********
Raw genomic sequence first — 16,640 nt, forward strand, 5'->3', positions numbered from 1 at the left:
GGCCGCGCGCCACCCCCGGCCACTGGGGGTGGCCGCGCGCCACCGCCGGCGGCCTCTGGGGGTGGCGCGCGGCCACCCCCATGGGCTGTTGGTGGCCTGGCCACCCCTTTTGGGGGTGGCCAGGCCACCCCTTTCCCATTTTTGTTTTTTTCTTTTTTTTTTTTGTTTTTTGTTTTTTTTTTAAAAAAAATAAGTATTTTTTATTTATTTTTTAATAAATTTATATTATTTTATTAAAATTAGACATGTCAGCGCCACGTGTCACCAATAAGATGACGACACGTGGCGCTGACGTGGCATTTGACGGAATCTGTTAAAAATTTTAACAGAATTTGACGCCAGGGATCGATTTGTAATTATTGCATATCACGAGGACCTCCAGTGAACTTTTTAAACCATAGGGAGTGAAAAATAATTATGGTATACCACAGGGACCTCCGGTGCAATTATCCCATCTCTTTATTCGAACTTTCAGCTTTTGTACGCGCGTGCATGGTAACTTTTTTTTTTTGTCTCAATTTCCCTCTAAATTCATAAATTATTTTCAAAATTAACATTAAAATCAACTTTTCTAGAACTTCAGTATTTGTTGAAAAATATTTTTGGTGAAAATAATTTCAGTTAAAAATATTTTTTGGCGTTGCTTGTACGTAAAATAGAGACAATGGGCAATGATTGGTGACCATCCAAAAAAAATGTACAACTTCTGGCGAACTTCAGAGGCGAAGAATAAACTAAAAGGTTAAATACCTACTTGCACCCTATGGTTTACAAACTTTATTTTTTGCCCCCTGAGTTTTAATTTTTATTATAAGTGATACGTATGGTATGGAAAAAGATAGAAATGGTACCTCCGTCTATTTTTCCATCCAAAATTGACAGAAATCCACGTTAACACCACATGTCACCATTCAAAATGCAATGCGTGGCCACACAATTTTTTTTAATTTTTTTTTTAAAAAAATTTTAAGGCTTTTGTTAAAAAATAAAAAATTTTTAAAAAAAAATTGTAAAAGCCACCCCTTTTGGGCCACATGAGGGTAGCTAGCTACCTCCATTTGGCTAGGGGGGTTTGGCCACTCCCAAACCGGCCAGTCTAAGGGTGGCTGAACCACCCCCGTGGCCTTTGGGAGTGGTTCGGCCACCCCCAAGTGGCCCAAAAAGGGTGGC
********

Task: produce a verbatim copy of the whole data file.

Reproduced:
Raw genomic sequence first — 16,640 nt, forward strand, 5'->3', positions numbered from 1 at the left:
GGCCGCGCGCCACCCCCGGCCACTGGGGGTGGCCGCGCGCCACCGCCGGCGGCCTCTGGGGGTGGCGCGCGGCCACCCCCATGGGCTGTTGGTGGCCTGGCCACCCCTTTTGGGGGTGGCCAGGCCACCCCTTTCCCATTTTTGTTTTTTTCTTTTTTTTTTTTGTTTTTTGTTTTTTTTTTAAAAAAAATAAGTATTTTTTATTTATTTTTTAATAAATTTATATTATTTTATTAAAATTAGACATGTCAGCGCCACGTGTCACCAATAAGATGACGACACGTGGCGCTGACGTGGCATTTGACGGAATCTGTTAAAAATTTTAACAGAATTTGACGCCAGGGATCGATTTGTAATTATTGCATATCACGAGGACCTCCAGTGAACTTTTTAAACCATAGGGAGTGAAAAATAATTATGGTATACCACAGGGACCTCCGGTGCAATTATCCCATCTCTTTATTCGAACTTTCAGCTTTTGTACGCGCGTGCATGGTAACTTTTTTTTTTTGTCTCAATTTCCCTCTAAATTCATAAATTATTTTCAAAATTAACATTAAAATCAACTTTTCTAGAACTTCAGTATTTGTTGAAAAATATTTTTGGTGAAAATAATTTCAGTTAAAAATATTTTTTGGCGTTGCTTGTACGTAAAATAGAGACAATGGGCAATGATTGGTGACCATCCAAAAAAAATGTACAACTTCTGGCGAACTTCAGAGGCGAAGAATAAACTAAAAGGTTAAATACCTACTTGCACCCTATGGTTTACAAACTTTATTTTTTGCCCCCTGAGTTTTAATTTTTATTATAAGTGATACGTATGGTATGGAAAAAGATAGAAATGGTACCTCCGTCTATTTTTCCATCCAAAATTGACAGAAATCCACGTTAACACCACATGTCACCATTCAAAATGCAATGCGTGGCCACACAATTTTTTTTAATTTTTTTTTTAAAAAAATTTTAAGGCTTTTGTTAAAAAATAAAAAATTTTTAAAAAAAAATTGTAAAAGCCACCCCTTTTGGGCCACATGAGGGTAGCTAGCTACCTCCATTTGGCTAGGGGGGTTTGGCCACTCCCAAACCGGCCAGTCTAAGGGTGGCTGAACCACCCCCGTGGCCTTTGGGAGTGGTTCGGCCACCCCCAAGTGGCCCAAAAAGGGTGGC